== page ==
Social Transformation School (STS) initiated by EcoNusa Foundation is part of a series of local education. The process was set off by visiting the targeted villages to conduct brief survey and interview with village apparatus. The visits were intended to identify the existing potentials of each areas. EcoNusa has targeted villages whose areas were parts of the palm oil concession that had recently been revoked.
From the data, EcoNusa facilitated theoretical and practice classes along with the community needs and potentials. The community has got added knowledge and expertise so they could manage their own potentials and sell them to market. Hopefully, they will get extra income from the process here.
EcoNusa consultant for business affairs who facilitated the Mogatemin STS in South Sorong, Yohanes Dwi Subagyo, explained that in addition to bolster local capacity to make local products, STS is also intended to make the locals have the capacity to create, read, and manage data and information. “Data and information will serve as the basis of local potential management in short, medium and long terms,” said Yohanes.
Besides, in the STS, the participants came from the best local cadres with data presentation skills. With this capacity, they could elaborate data and information to the wider public based on the simple technique and experience they had learned.
In the 6th STS in Mogatemin on 26-31 March 2022, the instruction materials was based on the inputs provided by the village head with reference to their own commodity potential and characteristics. As from 13 villages participating in the STS, their most predominant potentials are sago and shrimp. Traditional gardening as another potential has become tradition from generation to generation which needs to improve their land productivity.
Referring to the community needs, all participants were seriously involved in the given materials. The instructors have credible knowledge and experience. Thus, the knowledge transfer process could run well and satisfying.
Despite the imperfect transfer of knowledge on the other part, the STS kept going along with its philosophy as saying that keeping to walk and learn while creating a road. This is the EcoNusa major drive to cooperate with the community to promote their nature potentials with sensible management for welfare and sustainable livelihood of the native Papuans on their homeland.
“At least the community can suffice their own needs through simple ways,” said Yohanes.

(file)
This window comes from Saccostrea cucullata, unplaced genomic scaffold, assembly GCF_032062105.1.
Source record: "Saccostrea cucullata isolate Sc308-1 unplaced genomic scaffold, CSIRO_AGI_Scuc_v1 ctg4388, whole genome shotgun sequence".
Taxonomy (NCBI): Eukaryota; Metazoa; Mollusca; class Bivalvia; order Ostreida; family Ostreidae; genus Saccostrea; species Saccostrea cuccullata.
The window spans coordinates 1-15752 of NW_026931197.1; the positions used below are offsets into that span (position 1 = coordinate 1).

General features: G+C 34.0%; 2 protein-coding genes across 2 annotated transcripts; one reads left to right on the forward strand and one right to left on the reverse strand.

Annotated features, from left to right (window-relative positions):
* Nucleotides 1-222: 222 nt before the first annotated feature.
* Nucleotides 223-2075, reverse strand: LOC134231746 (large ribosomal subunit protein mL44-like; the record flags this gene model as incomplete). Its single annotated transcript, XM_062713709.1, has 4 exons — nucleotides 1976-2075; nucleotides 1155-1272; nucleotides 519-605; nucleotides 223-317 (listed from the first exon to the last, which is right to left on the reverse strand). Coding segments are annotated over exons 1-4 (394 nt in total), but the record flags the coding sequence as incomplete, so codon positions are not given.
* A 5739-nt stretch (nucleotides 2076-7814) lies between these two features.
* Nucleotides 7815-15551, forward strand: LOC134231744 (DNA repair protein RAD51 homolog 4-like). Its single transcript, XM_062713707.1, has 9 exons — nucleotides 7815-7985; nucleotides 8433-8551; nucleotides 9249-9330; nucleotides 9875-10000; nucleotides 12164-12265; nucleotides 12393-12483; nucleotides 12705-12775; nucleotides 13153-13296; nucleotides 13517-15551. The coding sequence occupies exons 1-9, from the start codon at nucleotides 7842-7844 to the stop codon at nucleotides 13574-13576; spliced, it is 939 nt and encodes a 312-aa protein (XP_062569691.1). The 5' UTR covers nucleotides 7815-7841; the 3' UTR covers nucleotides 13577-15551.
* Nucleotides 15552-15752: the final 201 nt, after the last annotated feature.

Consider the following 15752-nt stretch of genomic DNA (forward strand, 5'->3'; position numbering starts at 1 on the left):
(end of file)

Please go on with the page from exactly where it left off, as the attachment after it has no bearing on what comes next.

As to him, EcoNusa and other institution are only a starter and the government should take the community problems into their consideration. Therefore, the government is expectedly to strengthen some points on their authority. Other institution like EcoNusa will monitor and support the process to speed up the local welfare of those villages.
With the Mogatemin STS, a strategic collaboration among South Sorong Regency and EcoNusa is expectedly to improve better. It is expected that what has been set off could run the process well to generate something useful to the native Papuan particularly in the remote villages dwelling in the coastal and forests areas.
Mogatemin local figure, Imanuel Tigori, was glad to know the activities held by EcoNusa here. From some activities for a few days, he observed that the knowledge transferred to the participants was very remarkable because it is relevant to the existing potentials of each participant’s village.
“I was once in Riau and I saw the people making noddle, biscuits, and other kind of cake from sago. I also see the we can do the same here. So, I hope it will not only papeda (sago-made porridge), but the young people here could also make cake or noddle from sago because we have abundant sago,” Imanuel said.
Mogatemin STS Principal, Matheos Y. Rayar, said that the STS activity will not halt on the fifth day, but keep going up through to the next three months. The participants of each village will continue the process, follow the agenda as mandated by the Follow-up Action Plan (RTL), and EcoNusa will continue to assist the process here. “We will continue to provide assistance so their RTL could be executed in their villages,” said Matheos.
With the given assistance here, it is hoped that the participants have self-confidence and remain focusing on execution of their plan. Doing this way, they could become the master of their own home to manage the local nature potential for their own welfare.
Editor: Leo Wahyudi, Nur Alfiyah, Lutfy Putra